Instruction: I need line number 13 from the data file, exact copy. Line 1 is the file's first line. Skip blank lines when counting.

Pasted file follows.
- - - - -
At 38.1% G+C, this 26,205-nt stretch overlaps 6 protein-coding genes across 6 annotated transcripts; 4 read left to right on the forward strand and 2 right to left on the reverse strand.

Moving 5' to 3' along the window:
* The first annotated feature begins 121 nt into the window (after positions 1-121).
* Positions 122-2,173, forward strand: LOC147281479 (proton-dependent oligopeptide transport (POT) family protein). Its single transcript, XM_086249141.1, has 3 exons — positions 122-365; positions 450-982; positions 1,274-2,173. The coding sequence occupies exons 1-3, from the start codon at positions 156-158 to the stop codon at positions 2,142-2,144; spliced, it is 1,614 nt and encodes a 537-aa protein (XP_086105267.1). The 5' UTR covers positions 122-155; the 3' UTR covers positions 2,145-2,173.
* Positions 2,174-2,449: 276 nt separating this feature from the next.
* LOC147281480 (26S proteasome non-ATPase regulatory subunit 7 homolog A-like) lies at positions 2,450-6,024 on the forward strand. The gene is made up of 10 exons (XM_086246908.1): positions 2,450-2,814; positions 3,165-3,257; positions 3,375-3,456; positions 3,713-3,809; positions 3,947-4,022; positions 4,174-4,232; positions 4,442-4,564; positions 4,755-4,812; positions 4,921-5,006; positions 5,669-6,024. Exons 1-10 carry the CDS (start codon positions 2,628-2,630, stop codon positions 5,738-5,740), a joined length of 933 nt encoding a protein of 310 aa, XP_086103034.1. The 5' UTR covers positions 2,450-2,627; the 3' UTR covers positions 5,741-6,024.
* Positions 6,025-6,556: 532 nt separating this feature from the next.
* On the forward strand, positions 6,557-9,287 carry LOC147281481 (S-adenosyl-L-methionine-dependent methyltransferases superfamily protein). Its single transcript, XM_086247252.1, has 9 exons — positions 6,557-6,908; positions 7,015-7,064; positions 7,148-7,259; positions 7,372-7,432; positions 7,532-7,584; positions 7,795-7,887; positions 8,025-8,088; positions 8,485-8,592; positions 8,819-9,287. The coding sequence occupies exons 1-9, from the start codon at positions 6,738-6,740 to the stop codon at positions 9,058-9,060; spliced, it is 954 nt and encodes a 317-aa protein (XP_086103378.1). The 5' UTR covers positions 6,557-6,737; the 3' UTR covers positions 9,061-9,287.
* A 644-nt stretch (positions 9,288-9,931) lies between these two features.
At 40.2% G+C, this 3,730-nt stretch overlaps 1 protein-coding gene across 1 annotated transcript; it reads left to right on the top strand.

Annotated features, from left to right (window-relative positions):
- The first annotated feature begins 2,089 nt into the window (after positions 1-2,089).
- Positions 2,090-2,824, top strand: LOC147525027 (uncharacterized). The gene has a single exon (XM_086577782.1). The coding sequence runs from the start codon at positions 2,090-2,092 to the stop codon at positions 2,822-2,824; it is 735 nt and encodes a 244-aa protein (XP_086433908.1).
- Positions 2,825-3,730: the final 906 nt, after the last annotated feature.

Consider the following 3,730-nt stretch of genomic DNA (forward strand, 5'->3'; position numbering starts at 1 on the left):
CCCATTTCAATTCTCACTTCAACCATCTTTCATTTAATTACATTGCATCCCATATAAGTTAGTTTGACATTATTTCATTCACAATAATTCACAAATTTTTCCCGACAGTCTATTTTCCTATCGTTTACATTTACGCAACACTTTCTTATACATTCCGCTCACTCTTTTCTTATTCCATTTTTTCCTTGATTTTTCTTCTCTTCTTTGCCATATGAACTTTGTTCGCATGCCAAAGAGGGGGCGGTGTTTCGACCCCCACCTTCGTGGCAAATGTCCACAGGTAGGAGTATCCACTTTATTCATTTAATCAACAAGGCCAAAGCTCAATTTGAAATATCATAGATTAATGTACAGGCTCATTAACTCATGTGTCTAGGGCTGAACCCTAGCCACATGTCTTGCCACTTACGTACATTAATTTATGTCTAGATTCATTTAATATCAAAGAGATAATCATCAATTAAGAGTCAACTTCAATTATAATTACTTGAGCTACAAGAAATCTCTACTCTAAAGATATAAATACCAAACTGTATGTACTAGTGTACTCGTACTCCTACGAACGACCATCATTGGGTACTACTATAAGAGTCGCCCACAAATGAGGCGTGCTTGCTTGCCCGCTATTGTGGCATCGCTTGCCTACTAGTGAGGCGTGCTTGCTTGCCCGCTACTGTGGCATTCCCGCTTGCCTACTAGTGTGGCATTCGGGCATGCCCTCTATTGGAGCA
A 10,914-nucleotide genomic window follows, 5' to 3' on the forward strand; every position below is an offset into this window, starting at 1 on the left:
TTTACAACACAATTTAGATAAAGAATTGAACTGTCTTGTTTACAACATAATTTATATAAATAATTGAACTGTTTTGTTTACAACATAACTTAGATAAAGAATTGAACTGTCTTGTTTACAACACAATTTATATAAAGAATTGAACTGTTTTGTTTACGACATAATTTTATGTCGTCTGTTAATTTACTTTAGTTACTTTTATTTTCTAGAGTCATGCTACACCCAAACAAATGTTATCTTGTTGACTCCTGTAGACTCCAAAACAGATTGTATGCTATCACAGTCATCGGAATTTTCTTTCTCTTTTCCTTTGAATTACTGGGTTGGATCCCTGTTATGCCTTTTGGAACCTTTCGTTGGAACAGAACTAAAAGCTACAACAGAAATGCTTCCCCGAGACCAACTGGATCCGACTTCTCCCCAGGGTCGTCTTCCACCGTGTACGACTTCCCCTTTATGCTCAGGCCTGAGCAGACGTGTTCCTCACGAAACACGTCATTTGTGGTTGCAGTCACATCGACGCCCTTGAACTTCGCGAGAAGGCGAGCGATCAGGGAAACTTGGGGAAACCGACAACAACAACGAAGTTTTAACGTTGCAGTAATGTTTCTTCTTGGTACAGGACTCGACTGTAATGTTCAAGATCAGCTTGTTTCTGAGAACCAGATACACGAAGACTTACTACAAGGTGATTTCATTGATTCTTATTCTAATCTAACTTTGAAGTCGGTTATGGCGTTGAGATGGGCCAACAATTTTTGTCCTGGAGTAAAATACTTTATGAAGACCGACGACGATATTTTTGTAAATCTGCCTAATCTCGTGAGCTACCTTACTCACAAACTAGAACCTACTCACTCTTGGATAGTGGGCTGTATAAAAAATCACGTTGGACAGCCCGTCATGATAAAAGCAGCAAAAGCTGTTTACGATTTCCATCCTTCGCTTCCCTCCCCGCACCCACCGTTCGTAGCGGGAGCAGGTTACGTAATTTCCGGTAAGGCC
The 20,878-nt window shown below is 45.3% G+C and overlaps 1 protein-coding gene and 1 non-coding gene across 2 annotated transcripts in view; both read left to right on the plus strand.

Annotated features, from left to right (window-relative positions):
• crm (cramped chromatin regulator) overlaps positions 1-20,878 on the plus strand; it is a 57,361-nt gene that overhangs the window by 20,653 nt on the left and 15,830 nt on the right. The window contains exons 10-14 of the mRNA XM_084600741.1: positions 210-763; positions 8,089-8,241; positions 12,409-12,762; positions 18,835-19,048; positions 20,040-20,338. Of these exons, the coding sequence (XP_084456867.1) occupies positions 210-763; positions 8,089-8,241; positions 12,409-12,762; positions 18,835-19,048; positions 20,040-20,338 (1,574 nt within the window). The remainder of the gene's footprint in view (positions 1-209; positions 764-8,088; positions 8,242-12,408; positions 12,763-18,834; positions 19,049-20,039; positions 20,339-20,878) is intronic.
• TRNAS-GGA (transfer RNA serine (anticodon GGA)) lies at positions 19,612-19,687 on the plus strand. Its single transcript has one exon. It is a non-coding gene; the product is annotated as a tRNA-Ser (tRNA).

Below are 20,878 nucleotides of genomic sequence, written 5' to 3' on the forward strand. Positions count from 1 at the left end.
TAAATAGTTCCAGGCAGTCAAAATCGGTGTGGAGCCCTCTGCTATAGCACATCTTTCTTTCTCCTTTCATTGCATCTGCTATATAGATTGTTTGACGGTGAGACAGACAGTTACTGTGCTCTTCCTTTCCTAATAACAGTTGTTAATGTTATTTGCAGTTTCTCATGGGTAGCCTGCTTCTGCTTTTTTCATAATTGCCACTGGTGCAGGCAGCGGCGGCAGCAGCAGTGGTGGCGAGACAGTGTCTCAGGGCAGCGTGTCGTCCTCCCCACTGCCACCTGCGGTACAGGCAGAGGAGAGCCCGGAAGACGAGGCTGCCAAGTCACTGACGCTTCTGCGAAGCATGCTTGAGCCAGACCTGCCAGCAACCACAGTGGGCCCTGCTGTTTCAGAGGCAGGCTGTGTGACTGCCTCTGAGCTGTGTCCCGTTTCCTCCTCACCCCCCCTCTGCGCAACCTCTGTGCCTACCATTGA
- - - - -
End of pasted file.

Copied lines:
- Positions 2,090-2,824, top strand: LOC147525027 (uncharacterized). The gene has a single exon (XM_086577782.1). The coding sequence runs from the start codon at positions 2,090-2,092 to the stop codon at positions 2,822-2,824; it is 735 nt and encodes a 244-aa protein (XP_086433908.1).